I see that my baby, Entertainment Weekly, has a new editor, its fourth: Jess Cagle, who was part of the launch team at EW (when he was known as “young Jess”). My congratulations to him.
Posts about magazines
John Koblin writes a v good piece in this week’s Observer on the state of magazines online post-crash and it’s a mixed totebag with some magazines – The New Yorker seems to be the poster child – getting it at last but its parent company not getting it – indeed throwing ‘it’ on the ground and stomping on it:
“We work in the high-end market,” said our Condé Nast source. “We’re going to stick to it and we might be the last one standing, but that’s our philosophy. The Web isn’t really a priority.”
Ouch. My emphasis. Having worked on their online sites in the earliest days – and then suffering through no shortage of the infamous Conde Nast politics, taking my share of spike heels in soft tissue – I think this is a pity.
I’ve long believed that magazines should have great potential online because they already have communities of shared interest. And though magazines still – today – have franchises and value in print, it would be foolish, even suicidal to ignore other media already overtaken by the internet tidal wave. Music drowned. TV learned from that and started streaming online. Newspapers are going down for the third and last time. Magazines haven’t learned from that. The glossy monthlies may think they’re safe because they’re glossy but Time Magazine used to be huge and now it’s so thin I could use it to cut cheese. The weeklies, with their high costs and general interests, are dying just behind newspapers. Will the monthlies be next? I wouldn’t gamble against it, as some magazine publishers are doing.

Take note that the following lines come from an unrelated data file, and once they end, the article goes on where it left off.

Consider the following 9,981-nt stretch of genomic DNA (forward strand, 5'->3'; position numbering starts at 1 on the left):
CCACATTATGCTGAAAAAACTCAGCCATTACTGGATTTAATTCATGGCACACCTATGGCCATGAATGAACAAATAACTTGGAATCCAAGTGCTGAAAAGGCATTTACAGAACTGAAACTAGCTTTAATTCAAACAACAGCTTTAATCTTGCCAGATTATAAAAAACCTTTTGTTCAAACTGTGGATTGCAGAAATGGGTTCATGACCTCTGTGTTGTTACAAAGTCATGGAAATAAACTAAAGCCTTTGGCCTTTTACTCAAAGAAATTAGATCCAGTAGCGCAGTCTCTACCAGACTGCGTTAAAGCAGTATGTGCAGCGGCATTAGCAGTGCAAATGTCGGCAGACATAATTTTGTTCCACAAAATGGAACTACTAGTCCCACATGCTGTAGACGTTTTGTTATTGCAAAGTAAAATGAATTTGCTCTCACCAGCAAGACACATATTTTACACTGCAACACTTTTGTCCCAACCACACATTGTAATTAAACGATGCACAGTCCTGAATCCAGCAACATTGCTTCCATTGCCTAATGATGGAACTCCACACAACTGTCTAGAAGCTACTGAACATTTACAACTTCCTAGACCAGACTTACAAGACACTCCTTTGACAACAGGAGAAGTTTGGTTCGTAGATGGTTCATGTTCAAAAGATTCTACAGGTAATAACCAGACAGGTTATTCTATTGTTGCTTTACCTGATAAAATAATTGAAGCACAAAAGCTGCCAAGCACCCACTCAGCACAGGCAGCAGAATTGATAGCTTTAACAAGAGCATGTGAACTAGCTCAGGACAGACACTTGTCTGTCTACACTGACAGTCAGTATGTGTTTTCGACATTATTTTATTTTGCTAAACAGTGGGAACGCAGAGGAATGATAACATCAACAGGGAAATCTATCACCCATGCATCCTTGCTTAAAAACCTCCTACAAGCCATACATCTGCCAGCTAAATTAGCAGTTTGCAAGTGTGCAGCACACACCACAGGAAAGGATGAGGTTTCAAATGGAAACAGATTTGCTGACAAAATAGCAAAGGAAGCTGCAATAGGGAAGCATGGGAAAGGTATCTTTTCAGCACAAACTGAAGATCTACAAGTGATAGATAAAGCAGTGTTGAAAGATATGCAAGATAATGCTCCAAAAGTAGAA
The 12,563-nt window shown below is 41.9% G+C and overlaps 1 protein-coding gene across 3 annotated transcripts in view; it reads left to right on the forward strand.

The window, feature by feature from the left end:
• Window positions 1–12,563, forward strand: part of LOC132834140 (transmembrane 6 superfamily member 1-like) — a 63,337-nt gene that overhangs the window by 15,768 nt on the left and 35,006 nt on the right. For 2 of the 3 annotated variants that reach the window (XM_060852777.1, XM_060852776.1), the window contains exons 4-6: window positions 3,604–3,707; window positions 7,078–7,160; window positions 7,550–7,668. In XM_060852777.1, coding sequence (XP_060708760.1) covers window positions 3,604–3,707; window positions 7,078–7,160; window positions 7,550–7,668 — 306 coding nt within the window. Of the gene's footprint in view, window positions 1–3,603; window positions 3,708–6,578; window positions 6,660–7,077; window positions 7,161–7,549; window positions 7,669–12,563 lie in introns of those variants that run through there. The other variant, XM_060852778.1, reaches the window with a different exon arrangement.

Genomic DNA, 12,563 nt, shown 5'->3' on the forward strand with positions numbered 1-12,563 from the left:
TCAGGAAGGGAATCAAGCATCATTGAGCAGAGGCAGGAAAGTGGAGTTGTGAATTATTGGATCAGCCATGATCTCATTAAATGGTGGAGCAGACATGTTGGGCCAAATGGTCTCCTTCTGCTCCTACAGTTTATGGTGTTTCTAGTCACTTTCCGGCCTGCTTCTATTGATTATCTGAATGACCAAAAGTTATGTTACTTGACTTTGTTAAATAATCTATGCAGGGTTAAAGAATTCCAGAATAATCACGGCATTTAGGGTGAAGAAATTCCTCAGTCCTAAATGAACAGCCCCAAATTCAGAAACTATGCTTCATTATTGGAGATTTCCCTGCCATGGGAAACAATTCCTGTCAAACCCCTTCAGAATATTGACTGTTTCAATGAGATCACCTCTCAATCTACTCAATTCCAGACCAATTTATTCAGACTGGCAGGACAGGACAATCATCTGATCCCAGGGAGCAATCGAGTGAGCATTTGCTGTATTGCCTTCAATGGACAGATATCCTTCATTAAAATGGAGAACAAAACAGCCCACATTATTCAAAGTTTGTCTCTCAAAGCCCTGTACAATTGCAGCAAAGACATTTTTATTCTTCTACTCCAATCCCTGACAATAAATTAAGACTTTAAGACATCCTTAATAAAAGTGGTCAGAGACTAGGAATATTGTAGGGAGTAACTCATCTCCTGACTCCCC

That’s the provocative headline I saw in Folio’s report from its conference and a speech by Meredith president Jack Griffin. The fuller context:
As a result, the company invested in its interactive and integrated marketing businesses–spending roughly $600 million since 2002 on launches, acquisitions and building out its existing Web sites, Griffin said, as well as redefining its editorial hiring approach. “We don’t hire editors anymore,” he said. “We hire content strategists.”
I’m not sure what that means. But it made for a good headline.
Magazines won’t die. But I wonder how many new ones will be born. House & Garden is folding. Business 2.0 is dead. Ditto Jane, Cargo, ElleGirl, Teen People — all relatively recent launches. A launch can easily cost $40 million before break-even. Entertainment WEekly, my baby, went through $200 million before turning profitable (that wasn’t my fault!). It’s a $300-million-plus-a-year franchise now. But you can bet that it wouldn’t be launched today. Nor should it. EW should and would be a web network instead if I had my way.
So the question is: Who will have the balls to start a new magazine today?
Oh, once you already have one, if it’s profitable and if you’re smart, it can still prosper, especially if it learns how to gather and serve its community online. So I don’t think those magazines will die. But starting a new one? That’s just too high risk.